Does the average reports per allowance recently issued by CIPO shed light on Examination practices? Not really. The average report per allowance has increased slightly to 1.93 from 1.89 in 2016-2017 but within normal levels of variation. The current rate of issuance of Examiner reports is almost precisely what it was in the year that use of s. 37(3) notices was highest. It does not seem that Examiners are replacing doubtful case notices with reports maintaining the initial objection. This suggests, somewhat disturbingly, that Examiners are instead progressing cases by simply withdrawing objections without notifying the owners of the senior marks.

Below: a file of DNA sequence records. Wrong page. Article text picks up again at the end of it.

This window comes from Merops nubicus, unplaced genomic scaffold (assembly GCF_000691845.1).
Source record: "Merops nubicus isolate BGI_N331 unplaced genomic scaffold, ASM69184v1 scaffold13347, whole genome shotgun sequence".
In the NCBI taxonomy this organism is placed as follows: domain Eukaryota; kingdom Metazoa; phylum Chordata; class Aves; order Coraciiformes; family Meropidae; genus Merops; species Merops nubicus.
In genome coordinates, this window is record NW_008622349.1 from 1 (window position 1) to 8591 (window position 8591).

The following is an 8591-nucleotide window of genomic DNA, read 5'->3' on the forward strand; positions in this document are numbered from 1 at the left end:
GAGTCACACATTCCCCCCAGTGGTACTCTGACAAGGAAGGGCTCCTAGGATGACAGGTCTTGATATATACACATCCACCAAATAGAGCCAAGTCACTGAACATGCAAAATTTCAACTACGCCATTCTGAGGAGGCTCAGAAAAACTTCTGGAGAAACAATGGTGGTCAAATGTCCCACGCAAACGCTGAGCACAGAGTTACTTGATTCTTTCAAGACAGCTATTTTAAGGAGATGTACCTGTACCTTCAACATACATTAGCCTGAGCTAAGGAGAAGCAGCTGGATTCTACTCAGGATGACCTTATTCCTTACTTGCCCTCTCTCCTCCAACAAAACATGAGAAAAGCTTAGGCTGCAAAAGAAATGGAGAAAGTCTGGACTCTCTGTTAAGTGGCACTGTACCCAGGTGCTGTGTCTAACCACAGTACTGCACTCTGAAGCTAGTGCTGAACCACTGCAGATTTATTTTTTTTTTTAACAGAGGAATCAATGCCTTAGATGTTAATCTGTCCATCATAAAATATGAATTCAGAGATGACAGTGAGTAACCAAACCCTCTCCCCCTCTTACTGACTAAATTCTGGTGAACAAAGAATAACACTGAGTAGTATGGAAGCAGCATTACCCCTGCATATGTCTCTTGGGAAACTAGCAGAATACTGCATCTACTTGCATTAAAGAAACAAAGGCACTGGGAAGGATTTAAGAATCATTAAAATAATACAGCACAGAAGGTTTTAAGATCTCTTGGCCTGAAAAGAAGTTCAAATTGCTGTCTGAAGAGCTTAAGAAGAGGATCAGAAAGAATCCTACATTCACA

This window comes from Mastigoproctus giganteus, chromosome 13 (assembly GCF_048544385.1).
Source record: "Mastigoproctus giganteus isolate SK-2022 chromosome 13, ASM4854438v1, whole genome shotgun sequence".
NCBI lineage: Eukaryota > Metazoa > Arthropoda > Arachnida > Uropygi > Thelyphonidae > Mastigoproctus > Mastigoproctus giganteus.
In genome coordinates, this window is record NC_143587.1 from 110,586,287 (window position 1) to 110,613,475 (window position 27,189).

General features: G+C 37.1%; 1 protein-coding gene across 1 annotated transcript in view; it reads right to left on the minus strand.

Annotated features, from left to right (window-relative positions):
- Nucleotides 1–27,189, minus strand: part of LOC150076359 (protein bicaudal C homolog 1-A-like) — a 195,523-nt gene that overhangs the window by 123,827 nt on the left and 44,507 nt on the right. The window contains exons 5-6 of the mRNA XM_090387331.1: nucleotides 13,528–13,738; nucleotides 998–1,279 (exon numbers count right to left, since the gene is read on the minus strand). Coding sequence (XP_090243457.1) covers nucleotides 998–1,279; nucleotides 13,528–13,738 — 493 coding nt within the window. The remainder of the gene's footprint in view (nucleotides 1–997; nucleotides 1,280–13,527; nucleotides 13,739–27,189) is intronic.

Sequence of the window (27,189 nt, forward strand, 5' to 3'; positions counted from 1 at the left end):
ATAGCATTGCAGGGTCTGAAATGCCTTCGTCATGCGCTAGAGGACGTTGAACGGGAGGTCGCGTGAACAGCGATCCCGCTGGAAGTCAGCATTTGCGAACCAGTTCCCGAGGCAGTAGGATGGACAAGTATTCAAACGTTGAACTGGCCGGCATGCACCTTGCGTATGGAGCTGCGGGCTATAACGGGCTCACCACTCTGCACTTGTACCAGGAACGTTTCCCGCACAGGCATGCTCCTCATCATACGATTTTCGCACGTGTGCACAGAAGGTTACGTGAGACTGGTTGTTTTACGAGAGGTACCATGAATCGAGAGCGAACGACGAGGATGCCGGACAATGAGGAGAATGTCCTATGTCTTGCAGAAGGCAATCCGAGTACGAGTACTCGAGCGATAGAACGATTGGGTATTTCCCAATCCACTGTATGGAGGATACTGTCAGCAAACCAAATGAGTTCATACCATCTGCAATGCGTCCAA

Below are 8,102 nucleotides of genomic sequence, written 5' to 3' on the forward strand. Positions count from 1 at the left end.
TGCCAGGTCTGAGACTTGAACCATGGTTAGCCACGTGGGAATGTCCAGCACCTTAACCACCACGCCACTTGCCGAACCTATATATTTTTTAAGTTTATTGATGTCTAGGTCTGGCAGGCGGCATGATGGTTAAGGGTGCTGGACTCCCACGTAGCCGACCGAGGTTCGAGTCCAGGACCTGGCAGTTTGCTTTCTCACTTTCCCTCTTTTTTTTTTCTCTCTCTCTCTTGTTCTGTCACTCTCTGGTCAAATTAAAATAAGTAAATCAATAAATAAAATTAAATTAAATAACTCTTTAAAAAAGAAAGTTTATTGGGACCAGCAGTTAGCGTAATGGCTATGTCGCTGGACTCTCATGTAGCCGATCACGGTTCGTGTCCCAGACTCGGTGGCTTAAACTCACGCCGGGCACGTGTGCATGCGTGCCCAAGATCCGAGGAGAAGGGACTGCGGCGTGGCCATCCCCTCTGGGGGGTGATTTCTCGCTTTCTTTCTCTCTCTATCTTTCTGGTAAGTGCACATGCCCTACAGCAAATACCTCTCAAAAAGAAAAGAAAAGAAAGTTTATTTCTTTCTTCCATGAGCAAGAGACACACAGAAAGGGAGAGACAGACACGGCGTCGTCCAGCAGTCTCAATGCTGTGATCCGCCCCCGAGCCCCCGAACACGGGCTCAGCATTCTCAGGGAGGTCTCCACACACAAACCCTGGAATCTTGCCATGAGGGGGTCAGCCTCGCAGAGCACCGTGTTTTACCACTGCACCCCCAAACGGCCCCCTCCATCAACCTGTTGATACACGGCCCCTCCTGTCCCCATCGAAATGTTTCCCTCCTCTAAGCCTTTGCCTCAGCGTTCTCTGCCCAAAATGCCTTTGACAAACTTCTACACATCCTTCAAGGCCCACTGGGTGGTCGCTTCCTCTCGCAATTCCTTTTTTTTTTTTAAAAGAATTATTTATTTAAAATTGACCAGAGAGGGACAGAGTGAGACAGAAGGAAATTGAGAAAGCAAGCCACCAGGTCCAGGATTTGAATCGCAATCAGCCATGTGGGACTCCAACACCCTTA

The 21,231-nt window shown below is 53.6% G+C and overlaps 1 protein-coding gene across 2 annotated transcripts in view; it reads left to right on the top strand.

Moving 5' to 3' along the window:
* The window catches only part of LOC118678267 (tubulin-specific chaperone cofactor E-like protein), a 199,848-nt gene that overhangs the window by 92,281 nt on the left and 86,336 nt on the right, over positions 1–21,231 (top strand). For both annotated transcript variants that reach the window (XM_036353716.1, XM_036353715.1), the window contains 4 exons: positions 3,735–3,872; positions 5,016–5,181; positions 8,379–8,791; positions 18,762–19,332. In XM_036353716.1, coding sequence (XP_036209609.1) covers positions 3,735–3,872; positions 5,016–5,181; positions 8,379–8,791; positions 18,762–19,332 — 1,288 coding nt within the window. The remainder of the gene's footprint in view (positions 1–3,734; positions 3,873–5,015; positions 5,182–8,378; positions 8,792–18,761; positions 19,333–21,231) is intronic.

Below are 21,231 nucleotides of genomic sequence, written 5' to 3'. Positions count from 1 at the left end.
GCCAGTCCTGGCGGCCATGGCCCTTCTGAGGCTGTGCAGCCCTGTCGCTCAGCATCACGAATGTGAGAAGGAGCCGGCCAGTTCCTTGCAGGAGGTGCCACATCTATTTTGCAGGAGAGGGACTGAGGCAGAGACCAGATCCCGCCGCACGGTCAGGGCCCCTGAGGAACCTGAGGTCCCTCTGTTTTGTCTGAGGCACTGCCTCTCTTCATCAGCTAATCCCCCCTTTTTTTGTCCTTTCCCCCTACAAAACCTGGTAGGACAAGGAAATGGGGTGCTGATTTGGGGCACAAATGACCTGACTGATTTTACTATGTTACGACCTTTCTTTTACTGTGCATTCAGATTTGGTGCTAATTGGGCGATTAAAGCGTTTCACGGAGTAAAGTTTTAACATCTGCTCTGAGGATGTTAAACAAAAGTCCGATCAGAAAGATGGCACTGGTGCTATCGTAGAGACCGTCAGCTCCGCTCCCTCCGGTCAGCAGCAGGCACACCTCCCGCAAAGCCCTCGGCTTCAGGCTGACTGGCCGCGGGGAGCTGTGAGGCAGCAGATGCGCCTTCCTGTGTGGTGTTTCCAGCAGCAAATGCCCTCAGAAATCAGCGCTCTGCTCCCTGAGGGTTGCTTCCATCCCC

How is the change in Examination practice affecting Opposition? This is uncertain as the figures presented in relation to Opposition appear to be flawed. It seems doubtful that, as reported, 1926 Statements of Opposition were received since May, 2017 as the previous high for an entire year, dating back to 2010 was in 2010 – when 1401 oppositions were filed. However it was confirmed that the rate of opposition had recently for one particular month increased markedly from between 2-3% of applications to 5.2%. Intuitively one would expect the rate of Opposition to increase as the rate of Doubtful Cases Notifications rise but analysis is difficult owing to the inherent lag. Is it possible that the 2015-2016 peak in respect of Notifications is only now increasing Opposition rates? If there is a correlation this speaks to the value of notification and the need for these notices, albeit in conjunction with maintenance of objections when there is little or no doubt the marks are confusing.